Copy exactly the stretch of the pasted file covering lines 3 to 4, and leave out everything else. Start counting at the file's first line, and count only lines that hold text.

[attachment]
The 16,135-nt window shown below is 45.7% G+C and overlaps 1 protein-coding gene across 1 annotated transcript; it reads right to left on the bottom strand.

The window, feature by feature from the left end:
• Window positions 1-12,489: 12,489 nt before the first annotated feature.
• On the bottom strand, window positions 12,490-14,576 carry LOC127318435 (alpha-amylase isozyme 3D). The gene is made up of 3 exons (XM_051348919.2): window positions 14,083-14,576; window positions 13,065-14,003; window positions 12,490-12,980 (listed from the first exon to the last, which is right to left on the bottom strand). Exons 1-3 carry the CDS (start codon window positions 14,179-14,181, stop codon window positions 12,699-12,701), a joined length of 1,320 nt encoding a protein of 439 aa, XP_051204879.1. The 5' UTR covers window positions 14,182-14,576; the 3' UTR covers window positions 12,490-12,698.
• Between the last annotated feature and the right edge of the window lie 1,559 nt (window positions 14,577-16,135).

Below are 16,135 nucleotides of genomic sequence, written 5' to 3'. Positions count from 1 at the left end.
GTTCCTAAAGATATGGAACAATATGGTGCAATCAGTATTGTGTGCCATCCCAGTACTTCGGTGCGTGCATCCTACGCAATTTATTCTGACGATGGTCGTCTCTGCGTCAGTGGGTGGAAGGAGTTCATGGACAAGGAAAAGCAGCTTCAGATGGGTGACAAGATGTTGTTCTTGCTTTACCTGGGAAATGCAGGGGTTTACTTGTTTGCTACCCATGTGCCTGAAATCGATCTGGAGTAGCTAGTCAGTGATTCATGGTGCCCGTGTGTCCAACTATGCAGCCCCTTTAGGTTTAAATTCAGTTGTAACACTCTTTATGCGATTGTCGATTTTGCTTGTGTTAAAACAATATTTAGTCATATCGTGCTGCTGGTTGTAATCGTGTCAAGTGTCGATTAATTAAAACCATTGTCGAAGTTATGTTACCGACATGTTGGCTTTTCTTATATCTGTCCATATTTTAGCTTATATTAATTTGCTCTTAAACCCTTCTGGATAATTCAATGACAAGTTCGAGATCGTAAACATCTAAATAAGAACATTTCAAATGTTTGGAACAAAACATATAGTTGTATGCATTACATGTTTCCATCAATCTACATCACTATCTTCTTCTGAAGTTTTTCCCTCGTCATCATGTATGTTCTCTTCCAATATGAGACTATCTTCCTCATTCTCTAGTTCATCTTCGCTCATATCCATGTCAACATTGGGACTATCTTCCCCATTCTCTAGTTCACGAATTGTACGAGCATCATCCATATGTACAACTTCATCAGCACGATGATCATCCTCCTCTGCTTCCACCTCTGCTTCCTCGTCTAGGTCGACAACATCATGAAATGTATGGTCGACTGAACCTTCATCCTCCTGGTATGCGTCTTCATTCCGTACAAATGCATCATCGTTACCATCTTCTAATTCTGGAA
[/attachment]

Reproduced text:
• Window positions 1-12,489: 12,489 nt before the first annotated feature.
• On the bottom strand, window positions 12,490-14,576 carry LOC127318435 (alpha-amylase isozyme 3D). The gene is made up of 3 exons (XM_051348919.2): window positions 14,083-14,576; window positions 13,065-14,003; window positions 12,490-12,980 (listed from the first exon to the last, which is right to left on the bottom strand). Exons 1-3 carry the CDS (start codon window positions 14,179-14,181, stop codon window positions 12,699-12,701), a joined length of 1,320 nt encoding a protein of 439 aa, XP_051204879.1. The 5' UTR covers window positions 14,182-14,576; the 3' UTR covers window positions 12,490-12,698.